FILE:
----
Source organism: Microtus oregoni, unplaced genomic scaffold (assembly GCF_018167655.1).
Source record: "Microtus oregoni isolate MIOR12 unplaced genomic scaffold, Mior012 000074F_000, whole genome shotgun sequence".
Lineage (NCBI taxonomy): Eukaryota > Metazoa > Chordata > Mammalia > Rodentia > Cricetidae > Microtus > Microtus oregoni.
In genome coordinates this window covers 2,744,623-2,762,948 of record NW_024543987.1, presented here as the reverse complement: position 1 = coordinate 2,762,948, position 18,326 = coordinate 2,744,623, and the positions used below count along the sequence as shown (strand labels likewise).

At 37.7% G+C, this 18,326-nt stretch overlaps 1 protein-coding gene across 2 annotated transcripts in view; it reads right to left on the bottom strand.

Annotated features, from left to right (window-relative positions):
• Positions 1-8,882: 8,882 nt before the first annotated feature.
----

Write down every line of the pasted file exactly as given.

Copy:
Source organism: Microtus oregoni, unplaced genomic scaffold (assembly GCF_018167655.1).
Source record: "Microtus oregoni isolate MIOR12 unplaced genomic scaffold, Mior012 000074F_000, whole genome shotgun sequence".
Lineage (NCBI taxonomy): Eukaryota > Metazoa > Chordata > Mammalia > Rodentia > Cricetidae > Microtus > Microtus oregoni.
In genome coordinates this window covers 2,744,623-2,762,948 of record NW_024543987.1, presented here as the reverse complement: position 1 = coordinate 2,762,948, position 18,326 = coordinate 2,744,623, and the positions used below count along the sequence as shown (strand labels likewise).

At 37.7% G+C, this 18,326-nt stretch overlaps 1 protein-coding gene across 2 annotated transcripts in view; it reads right to left on the bottom strand.

Annotated features, from left to right (window-relative positions):
• Positions 1-8,882: 8,882 nt before the first annotated feature.